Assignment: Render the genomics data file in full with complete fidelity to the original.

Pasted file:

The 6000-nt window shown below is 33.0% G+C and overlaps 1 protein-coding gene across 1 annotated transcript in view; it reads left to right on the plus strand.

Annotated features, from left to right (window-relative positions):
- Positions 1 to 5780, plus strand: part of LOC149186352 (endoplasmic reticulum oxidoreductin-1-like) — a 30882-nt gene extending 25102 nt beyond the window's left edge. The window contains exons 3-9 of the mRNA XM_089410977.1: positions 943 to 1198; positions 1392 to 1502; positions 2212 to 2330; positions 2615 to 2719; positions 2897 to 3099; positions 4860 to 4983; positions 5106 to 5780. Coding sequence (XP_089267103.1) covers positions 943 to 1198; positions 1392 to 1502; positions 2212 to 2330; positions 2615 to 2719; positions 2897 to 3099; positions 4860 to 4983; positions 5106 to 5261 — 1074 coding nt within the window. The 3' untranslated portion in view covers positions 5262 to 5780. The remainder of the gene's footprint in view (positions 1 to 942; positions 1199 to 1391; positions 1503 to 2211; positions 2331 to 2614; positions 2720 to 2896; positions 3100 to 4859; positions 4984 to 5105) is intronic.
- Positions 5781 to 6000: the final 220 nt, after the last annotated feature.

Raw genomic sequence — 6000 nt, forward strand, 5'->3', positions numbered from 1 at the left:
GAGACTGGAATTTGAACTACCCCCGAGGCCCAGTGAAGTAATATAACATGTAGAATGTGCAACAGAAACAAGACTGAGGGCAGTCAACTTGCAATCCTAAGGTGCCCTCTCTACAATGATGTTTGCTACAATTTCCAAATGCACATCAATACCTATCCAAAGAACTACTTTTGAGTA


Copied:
The 6000-nt window shown below is 33.0% G+C and overlaps 1 protein-coding gene across 1 annotated transcript in view; it reads left to right on the plus strand.

Annotated features, from left to right (window-relative positions):
- Positions 1 to 5780, plus strand: part of LOC149186352 (endoplasmic reticulum oxidoreductin-1-like) — a 30882-nt gene extending 25102 nt beyond the window's left edge. The window contains exons 3-9 of the mRNA XM_089410977.1: positions 943 to 1198; positions 1392 to 1502; positions 2212 to 2330; positions 2615 to 2719; positions 2897 to 3099; positions 4860 to 4983; positions 5106 to 5780. Coding sequence (XP_089267103.1) covers positions 943 to 1198; positions 1392 to 1502; positions 2212 to 2330; positions 2615 to 2719; positions 2897 to 3099; positions 4860 to 4983; positions 5106 to 5261 — 1074 coding nt within the window. The 3' untranslated portion in view covers positions 5262 to 5780. The remainder of the gene's footprint in view (positions 1 to 942; positions 1199 to 1391; positions 1503 to 2211; positions 2331 to 2614; positions 2720 to 2896; positions 3100 to 4859; positions 4984 to 5105) is intronic.
- Positions 5781 to 6000: the final 220 nt, after the last annotated feature.

Raw genomic sequence — 6000 nt, forward strand, 5'->3', positions numbered from 1 at the left:
GAGACTGGAATTTGAACTACCCCCGAGGCCCAGTGAAGTAATATAACATGTAGAATGTGCAACAGAAACAAGACTGAGGGCAGTCAACTTGCAATCCTAAGGTGCCCTCTCTACAATGATGTTTGCTACAATTTCCAAATGCACATCAATACCTATCCAAAGAACTACTTTTGAGTA